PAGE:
The Walking Dead The Telltale Series

The upcoming Xbox Game Pass is potentially going to drastically change the digital landscape of how people consume Xbox games on Microsoft's home consoles. In particular, though, Xbox head honcho Phil Spencer thinks that a certain kind of game genre could benefit most from the Xbox Game Pass.

According to a report from The Guardian, Phil Spencer thinks that the best games to benefit from the Xbox Game Pass are single-player, single playthrough titles like point-and-click adventure games, and choose-your-own-adventure franchises like the ones produced by Telltale Games, such as The Walking Dead or Batman: The Telltale Series.

In Spencer's mind, episodic content could become a lot more lucrative under a subscription based content delivery model from a distributor and game maker perspective. Spencer explains...

I've looked at things like Netflix and HBO, where great content has been created because there's this subscription model. Shannon Loftis and I are thinking a lot about, well, could we put story-based games into the Xbox Game Pass business model because you have a subscription going? It would mean you wouldn't have to deliver the whole game in one month; you could develop and deliver the game as it goes.

While that sounds good on paper, and would absolutely work in theory, the problem is that the model already exists. You can subscribe and play games at your leisure with Gamefly right now. It hasn't necessarily convinced developers to jump in on the single-player adventure game genre.

The reality is that people are going to buy and play whatever pleases them, whether it's through a subscription service or through season passes -- which already exist for Telltale's games, by the way.

However, there is one big difference between standard season passes, what Gamefly offers, and what Spencer is talking about. Spencer explains that using the infrastructure of Microsoft's Azure cloud networking the Xbox Live network, developers already have a networking platform on which to build their game. Spencer mentions that they plan on talking more about this feature (likely at E3).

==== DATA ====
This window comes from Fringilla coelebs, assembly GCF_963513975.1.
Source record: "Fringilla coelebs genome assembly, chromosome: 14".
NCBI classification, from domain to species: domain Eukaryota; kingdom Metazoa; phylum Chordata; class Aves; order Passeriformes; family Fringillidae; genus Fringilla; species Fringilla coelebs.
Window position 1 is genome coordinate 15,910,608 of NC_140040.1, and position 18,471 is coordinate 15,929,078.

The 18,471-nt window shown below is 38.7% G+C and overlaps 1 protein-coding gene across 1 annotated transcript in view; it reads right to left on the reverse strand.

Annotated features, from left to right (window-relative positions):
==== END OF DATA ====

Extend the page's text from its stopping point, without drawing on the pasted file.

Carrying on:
This could actually drastically change the landscape of how games are delivered, but it would ultimately tie developers to Microsoft's platform. In this regard, one could see how single-player games could be a lucrative option as episodic content. If there's a game that hooks gamers like HBO's Game of Thrones, or Westworld, it's entirely possible that providing it piecemeal through episodes on a service like Xbox Game Pass could increase interest in both the product and the subscription service, which is exactly what's happened with services like Netflix and Amazon TV.

Of course, it's a pretty big gamble on Microsoft's part to try to get developers to tie their games to Microsoft's service. What happens if it turns out like Games For Windows Live? Or what happens if the uptake is slow? What happens if the subscription numbers are only moderate but the content is exclusive?

Spencer is aware of the struggles Microsoft is facing in terms of capturing and retaining an audience with exclusive content, and it sounds like they're gearing up to make a bunch of big announcements at E3. Spencer reiterates that they're committed to growing their first-party library. It now makes you wonder if this might include more point-and-click games similar to Telltale's The Walking Dead or Tales from the Borderlands, featuring compelling content spread across multiple episodes, but exclusive to the Xbox Game Pass service. It would be a bold move, but maybe a bold move is what Microsoft needs to catch up to Sony in the first-party department.

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